Cars to look forward to in 2014

Published 16 December 2013

At the start of every new year I look at the list of upcoming cars and say “It’s going to be a big year for motoring!” and so it is in 2014. Car manufacturers don’t want to relent – there’s so much to look forward to in 2014 whether you want a fun, weekend machine or a practical family car. Furthermore, there’s a lot more to come that’s still being kept hidden away by car makers.

However of all the many new machines due to arrive in showrooms throughout 2014 there are a couple of things I’m looking forward to more than the rest – the new MINI and the Volkswagen XL1, and for very different reasons – one is technologically fascinating, showing the future of motoring, while the other is a very important car for the UK.

First up is the XL1. Just looking at a picture makes you appreciate that it’s something special but, despite its radical styling, it’s not a super car or a concept – it’s to go into production. According to Volkswagen it’s capable of 313mpg, thanks to a combination of lightweight materials, aerodynamic design and a hybrid powertrain.

Volkswagen XL1 (2)

Power comes from a 48PS diesel engine linked to a 27PS electric motor. That might not sound like enough, but because of the faired in wheels and the complete absence of door mirrors the XL1 can cut through the air at a 62mph cruise using just 8.2PS of power. It’s a plug-in car, so you can boost the battery at home and then travel 30 miles on pure electricity.

With carbon-fire, magnesium and various other space age materials the XL1 is expensive – it’ll cost around £100,000. However there’s more to the story than that – by producing the car Volkswagen will learn lessons about how to reduce costs and how to keep such exotic machines running when they’re in the hands of everyday drivers.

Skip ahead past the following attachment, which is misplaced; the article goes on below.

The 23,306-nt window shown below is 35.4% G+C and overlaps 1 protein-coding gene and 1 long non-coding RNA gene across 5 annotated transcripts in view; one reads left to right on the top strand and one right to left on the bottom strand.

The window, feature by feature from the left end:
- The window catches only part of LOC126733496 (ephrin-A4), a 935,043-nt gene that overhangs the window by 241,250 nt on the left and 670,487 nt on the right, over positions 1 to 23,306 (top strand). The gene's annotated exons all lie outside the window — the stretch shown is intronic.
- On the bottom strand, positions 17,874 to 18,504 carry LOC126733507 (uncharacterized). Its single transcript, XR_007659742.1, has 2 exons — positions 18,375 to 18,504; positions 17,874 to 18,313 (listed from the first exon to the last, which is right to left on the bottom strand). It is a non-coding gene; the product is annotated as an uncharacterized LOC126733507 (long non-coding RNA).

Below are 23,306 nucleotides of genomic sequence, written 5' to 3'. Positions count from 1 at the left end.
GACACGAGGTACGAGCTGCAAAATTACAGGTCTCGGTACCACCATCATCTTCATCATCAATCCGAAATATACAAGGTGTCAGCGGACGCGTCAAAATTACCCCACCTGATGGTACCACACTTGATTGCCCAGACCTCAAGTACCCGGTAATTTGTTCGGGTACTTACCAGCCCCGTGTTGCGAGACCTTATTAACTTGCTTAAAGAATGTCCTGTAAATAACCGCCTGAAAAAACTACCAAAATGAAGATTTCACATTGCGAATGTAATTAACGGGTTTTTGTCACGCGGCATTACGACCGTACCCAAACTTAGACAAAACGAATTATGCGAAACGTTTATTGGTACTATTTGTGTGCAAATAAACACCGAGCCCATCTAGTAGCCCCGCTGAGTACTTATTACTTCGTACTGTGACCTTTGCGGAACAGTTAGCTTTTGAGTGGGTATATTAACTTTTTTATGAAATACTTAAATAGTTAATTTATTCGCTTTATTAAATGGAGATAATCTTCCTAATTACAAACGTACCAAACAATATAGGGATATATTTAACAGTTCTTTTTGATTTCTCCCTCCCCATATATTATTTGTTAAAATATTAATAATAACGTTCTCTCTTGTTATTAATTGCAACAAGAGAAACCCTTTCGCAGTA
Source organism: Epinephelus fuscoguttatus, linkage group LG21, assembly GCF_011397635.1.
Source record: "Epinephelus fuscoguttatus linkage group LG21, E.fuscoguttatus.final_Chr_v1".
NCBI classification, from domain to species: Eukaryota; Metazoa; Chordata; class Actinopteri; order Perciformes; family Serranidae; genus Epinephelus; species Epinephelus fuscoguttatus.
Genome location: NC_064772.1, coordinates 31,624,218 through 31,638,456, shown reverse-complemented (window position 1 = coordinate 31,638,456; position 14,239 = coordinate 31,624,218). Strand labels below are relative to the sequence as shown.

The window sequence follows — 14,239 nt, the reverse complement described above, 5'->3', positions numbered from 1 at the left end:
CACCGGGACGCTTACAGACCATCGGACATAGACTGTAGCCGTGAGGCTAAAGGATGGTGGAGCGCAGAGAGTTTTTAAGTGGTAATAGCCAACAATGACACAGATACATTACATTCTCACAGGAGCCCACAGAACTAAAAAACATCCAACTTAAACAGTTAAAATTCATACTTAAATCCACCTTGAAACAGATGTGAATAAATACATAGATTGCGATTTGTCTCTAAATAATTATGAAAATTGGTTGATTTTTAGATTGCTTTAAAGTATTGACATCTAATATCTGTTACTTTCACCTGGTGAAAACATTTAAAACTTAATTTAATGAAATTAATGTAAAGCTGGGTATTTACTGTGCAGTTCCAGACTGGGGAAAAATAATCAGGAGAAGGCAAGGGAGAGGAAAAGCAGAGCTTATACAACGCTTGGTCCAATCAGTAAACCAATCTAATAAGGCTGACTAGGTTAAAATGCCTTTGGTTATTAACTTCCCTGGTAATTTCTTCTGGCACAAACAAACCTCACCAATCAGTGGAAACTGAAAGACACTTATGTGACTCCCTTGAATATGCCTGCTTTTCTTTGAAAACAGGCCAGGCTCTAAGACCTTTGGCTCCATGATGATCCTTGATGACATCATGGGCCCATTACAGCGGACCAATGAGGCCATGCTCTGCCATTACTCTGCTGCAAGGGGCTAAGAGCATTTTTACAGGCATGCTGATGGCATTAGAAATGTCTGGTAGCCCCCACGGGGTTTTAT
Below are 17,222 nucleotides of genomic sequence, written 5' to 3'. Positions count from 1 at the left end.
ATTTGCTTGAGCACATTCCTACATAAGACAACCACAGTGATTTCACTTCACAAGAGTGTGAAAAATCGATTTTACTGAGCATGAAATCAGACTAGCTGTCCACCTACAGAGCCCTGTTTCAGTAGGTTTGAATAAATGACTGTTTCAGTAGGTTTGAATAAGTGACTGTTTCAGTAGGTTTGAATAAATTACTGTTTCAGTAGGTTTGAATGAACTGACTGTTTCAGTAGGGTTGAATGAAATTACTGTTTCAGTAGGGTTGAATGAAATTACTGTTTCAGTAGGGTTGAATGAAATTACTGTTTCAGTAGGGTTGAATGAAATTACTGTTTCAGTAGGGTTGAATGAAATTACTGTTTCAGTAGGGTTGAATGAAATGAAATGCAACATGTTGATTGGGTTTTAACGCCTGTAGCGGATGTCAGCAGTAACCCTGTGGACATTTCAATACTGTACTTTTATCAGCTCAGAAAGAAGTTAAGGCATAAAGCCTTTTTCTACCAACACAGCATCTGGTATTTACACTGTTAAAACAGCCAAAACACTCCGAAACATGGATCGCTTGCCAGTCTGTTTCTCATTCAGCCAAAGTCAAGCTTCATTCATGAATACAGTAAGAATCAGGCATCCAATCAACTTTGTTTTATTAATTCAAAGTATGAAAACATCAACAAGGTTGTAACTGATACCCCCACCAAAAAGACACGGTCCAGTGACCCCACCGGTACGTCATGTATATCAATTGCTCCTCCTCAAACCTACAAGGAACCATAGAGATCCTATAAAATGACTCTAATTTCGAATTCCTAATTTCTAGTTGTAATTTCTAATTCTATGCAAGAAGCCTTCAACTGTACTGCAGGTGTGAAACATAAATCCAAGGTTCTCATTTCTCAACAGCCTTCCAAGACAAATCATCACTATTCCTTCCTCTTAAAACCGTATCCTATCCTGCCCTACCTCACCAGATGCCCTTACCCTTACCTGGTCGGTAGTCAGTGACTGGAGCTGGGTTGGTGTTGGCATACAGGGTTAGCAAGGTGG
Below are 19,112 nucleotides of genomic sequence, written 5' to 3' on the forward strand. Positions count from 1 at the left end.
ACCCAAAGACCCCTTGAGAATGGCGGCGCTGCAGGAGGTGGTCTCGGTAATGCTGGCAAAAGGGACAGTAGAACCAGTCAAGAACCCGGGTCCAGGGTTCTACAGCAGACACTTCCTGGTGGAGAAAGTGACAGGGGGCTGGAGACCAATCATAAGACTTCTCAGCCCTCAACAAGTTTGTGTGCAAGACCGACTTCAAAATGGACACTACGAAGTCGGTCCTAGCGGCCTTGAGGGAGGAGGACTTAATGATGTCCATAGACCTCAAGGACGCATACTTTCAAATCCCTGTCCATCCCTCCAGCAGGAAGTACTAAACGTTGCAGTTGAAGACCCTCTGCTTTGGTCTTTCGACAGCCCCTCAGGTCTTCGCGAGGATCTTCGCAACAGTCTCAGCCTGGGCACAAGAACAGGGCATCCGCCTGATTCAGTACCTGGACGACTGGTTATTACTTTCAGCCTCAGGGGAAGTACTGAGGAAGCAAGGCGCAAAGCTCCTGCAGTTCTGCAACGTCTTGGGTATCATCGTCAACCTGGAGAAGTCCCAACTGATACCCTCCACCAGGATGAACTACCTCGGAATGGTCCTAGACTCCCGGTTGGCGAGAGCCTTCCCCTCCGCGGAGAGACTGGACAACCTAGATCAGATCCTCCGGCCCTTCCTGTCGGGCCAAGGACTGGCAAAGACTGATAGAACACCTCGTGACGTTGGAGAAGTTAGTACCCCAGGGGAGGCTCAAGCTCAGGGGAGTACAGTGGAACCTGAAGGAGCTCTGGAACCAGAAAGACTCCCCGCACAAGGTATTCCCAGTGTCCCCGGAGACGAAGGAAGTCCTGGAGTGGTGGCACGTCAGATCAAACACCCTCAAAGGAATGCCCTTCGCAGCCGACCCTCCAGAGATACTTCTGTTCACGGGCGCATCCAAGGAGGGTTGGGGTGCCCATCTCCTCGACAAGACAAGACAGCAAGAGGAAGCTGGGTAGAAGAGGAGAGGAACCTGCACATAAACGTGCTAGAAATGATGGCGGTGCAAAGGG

In turn that means we’re likely to see a drop in the weight of more mundane future cars, as well as improvements to economy that can be appreciated in real world driving, rather than just in a laboratory. Effectively those who pay for the XL1 are helping everyone else out, by proving technology that will eventually be commonplace – that’s why it’s such an important car.

The MINI, on the other hand, is very much a car of the moment. It obviously has its roots in the past, but you could hardly call its styling retro, with its increased size and modern technology. It’s got the latest engines, too – twin-scroll turbocharged petrol units in three- or four-cylinder forms and a three-cylinder diesel. Prices are confirmed as starting from £15,300. Why should anyone care, though?

Because this is a car that can show everyone what we can make in Britain. Sure, Jaguar and Land Rover do the same job, plus Toyota and Nissan produce cars here, to name but a few – but the MINI is both desirable and attainable, and it’s sold all over the world. Its production keeps thousands of British people in work. If its predecessor is anything to go by then it’ll be very good, too…

You might argue that it’s a BMW in disguise and sure, if it wasn’t for BMW then MINI wouldn’t be the success it is today, but this is a British car after all is said and done. And in foreign markets, where MINIs sell by the shed-load, it’s a great advertisement for what this country can do. That’s something we can all be proud of, and good reason to look forward to the new car’s launch in 2014.

MINI 2014 (2)


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